Click Fraud Just Another McGuffin

The brouhaha around click fraud overlooks the fact that Google and its customers know about it.
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This column was originally published on

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So let's talk about this

Google

(GOOG) - Get Report

click fraud thing for one second, as it hasbecome a large part of the bear case on Google right now.

Look, Google knows there are some teens in Siberia, and yes, probably Duluth too, who are messing with click-through rates by repeatedly hitting ads.

But the big question isn't whether or not this nefarious stuff is going on.It's whether or not this evil stuff (to borrow the Googlite phrase "do noevil") is going on to an extent that Google's customers will be surprisedto find out about.

It's related to how advertisers in television and magazines (and all other media) have to account for TVs that are left on for the dogs while nobody's home, or for subscribers who never open the magazine. And guess what --both the sellers and the buyers of such advertisements are aware of andaccount for this ahead of time.

You see, Google tells its customers beforehand that there will be clickfraud, and it even accounts for that in its pitch. That's right, whenGoogle tells a customer that they can expect X return on investment (ROI)when using Google's ad network, Google's already included clickfraud in those numbers. So in essence, the only way for this supposed click-fraud issue to really become problematic is if it's worse thanGoogle realizes. Consider it the online marketplace version of Wall Street's "worse than expected" scenario.

At this point, click fraud appears to be a tiny, tiny fraction of ad hits,probably less than a couple percent of all clicks. But even if the problemwere to escalate to a higher fraction of all clicks, Google would simplyfactor that higher rate into its models and work with the customers tomaintain a high ROI. Where the issue could become problematicwould be if it becomes such a large fraction of clicks that the ad networkROI becomes unattractive to Google's customers.

Is that the case right now? Before answering, I'd suggest a lookat the remarkable growth that Google is enjoying. This company is one ofthe fastest growing companies in the history of the planet, and companiessimply don't grow like this if they're selling a bad product. Google'scustomers are obviously generating high ROI from Google's ad network orthey'd stop using it.

The click-fraud issue exists, to be sure, but Google and its customers areplenty aware of it and already factor it in. Let's move on, shall we?

Google Goes Traditional

I'd be remiss if I weren't to mention Google's purchase of dMarcbroadcasting.

The Street has focused on how dMarc's model is centered on mostlyconnecting advertisers with terrestrial radio stations and that Google is getting into traditional media. That's not quite accurate. Think backto Google's mission: "to organize the world's information and make ituniversally accessible and useful." Radio, television, movies, books, Websites, magazines -- any and all content is what Google is trying toorganize. And more importantly to shareholders, Google is trying toleverage that content to sell ads.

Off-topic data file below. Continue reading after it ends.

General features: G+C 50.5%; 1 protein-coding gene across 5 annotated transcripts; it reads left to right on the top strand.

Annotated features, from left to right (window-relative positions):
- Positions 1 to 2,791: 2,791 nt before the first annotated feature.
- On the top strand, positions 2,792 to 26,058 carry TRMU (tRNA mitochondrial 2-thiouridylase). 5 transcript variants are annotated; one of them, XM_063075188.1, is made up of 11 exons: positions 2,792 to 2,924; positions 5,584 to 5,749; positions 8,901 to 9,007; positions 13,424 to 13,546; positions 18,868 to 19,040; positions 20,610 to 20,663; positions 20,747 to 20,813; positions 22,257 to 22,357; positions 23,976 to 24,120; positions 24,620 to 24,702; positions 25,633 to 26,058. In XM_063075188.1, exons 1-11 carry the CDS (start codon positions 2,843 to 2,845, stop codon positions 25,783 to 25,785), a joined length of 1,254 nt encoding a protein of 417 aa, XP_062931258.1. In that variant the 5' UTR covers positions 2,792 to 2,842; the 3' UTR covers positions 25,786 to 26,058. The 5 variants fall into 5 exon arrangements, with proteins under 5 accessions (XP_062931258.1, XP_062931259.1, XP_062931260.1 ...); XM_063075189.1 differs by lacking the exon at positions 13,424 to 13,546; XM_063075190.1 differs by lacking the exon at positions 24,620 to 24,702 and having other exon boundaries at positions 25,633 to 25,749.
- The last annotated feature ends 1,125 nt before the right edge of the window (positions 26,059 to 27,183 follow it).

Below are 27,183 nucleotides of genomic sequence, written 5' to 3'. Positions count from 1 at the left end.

So yes, Google's made a purchase to get a foothold into the radio world, and it's going to continue to move into rich -- and traditional -- media in order to deliver on its mission.

In a speech Monday night, I told the crowd, "People always ask me, 'Cody,what are the next Apple and Google?' Grab a pen, because I'll give youthe two stock symbols that I think are next: The first is AAPL, and thesecond is GOOG."

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At the time of publication, the firm in which Willard is a partner was long Google and Apple, although positions can change at any time and without notice.

Cody Willard is a partner in a buy-side firm and a contributor to TheStreet.com's RealMoney.

He also produces a premium product for TheStreet.com called

The Telecom Connection and is the founder of Teleconomics.com. The firm in which Willard is a partner may, from time to time, have long or short positions in, or buy or sell the securities, or derivatives thereof, of companies mentioned in his columns.None of the information in this column constitutes, or is intended to constitute, a recommendation by Willard of any particular security or trading strategy or a determination by Willard that any security or trading strategy is suitable for any specific person. Willard appreciates your feedback --

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